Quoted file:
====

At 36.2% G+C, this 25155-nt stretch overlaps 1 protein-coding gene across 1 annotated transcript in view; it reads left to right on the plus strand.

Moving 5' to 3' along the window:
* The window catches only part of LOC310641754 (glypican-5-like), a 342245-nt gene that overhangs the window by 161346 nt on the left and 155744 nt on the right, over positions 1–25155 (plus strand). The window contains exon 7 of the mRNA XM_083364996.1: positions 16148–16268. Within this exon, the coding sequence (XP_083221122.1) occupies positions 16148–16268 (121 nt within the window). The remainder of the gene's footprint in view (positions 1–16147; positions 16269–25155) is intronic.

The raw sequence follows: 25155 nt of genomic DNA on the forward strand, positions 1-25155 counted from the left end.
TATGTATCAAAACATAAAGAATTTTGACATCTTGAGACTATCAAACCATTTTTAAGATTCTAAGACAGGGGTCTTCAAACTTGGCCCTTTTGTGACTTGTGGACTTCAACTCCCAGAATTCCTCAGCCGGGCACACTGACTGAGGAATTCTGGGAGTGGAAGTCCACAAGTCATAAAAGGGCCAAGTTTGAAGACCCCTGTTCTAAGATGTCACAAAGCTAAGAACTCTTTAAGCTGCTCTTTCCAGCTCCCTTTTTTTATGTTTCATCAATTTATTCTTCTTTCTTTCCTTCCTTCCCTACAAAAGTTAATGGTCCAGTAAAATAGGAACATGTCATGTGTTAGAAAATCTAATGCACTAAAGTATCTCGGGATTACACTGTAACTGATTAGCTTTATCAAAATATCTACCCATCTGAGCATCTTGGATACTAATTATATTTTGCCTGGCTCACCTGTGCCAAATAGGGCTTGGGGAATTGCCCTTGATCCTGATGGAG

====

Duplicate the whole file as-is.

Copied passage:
At 36.2% G+C, this 25155-nt stretch overlaps 1 protein-coding gene across 1 annotated transcript in view; it reads left to right on the plus strand.

Moving 5' to 3' along the window:
* The window catches only part of LOC310641754 (glypican-5-like), a 342245-nt gene that overhangs the window by 161346 nt on the left and 155744 nt on the right, over positions 1–25155 (plus strand). The window contains exon 7 of the mRNA XM_083364996.1: positions 16148–16268. Within this exon, the coding sequence (XP_083221122.1) occupies positions 16148–16268 (121 nt within the window). The remainder of the gene's footprint in view (positions 1–16147; positions 16269–25155) is intronic.

The raw sequence follows: 25155 nt of genomic DNA on the forward strand, positions 1-25155 counted from the left end.
TATGTATCAAAACATAAAGAATTTTGACATCTTGAGACTATCAAACCATTTTTAAGATTCTAAGACAGGGGTCTTCAAACTTGGCCCTTTTGTGACTTGTGGACTTCAACTCCCAGAATTCCTCAGCCGGGCACACTGACTGAGGAATTCTGGGAGTGGAAGTCCACAAGTCATAAAAGGGCCAAGTTTGAAGACCCCTGTTCTAAGATGTCACAAAGCTAAGAACTCTTTAAGCTGCTCTTTCCAGCTCCCTTTTTTTATGTTTCATCAATTTATTCTTCTTTCTTTCCTTCCTTCCCTACAAAAGTTAATGGTCCAGTAAAATAGGAACATGTCATGTGTTAGAAAATCTAATGCACTAAAGTATCTCGGGATTACACTGTAACTGATTAGCTTTATCAAAATATCTACCCATCTGAGCATCTTGGATACTAATTATATTTTGCCTGGCTCACCTGTGCCAAATAGGGCTTGGGGAATTGCCCTTGATCCTGATGGAG